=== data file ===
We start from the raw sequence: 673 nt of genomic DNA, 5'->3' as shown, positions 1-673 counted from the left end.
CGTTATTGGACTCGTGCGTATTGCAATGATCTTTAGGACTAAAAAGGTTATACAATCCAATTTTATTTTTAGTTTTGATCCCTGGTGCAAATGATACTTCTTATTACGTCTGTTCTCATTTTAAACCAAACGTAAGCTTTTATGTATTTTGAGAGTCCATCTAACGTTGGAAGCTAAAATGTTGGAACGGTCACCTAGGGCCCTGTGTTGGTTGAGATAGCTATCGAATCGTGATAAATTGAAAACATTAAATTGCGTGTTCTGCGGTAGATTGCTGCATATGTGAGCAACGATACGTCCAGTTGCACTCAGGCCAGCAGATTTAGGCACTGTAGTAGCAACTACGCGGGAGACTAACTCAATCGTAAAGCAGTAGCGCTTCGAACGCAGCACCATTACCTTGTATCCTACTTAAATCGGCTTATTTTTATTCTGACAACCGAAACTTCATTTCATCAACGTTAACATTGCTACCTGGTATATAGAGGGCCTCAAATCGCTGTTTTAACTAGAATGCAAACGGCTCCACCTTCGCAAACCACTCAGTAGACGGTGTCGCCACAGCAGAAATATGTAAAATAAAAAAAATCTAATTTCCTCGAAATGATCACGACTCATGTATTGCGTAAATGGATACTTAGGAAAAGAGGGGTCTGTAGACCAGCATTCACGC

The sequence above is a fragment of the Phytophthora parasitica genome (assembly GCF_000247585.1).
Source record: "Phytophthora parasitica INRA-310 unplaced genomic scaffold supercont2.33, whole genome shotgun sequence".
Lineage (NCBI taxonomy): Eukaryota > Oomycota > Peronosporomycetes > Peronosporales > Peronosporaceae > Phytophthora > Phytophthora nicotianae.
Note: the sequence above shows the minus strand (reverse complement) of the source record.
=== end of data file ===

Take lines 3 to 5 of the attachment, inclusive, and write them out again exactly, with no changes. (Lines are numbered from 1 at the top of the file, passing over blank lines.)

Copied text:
The sequence above is a fragment of the Phytophthora parasitica genome (assembly GCF_000247585.1).
Source record: "Phytophthora parasitica INRA-310 unplaced genomic scaffold supercont2.33, whole genome shotgun sequence".
Lineage (NCBI taxonomy): Eukaryota > Oomycota > Peronosporomycetes > Peronosporales > Peronosporaceae > Phytophthora > Phytophthora nicotianae.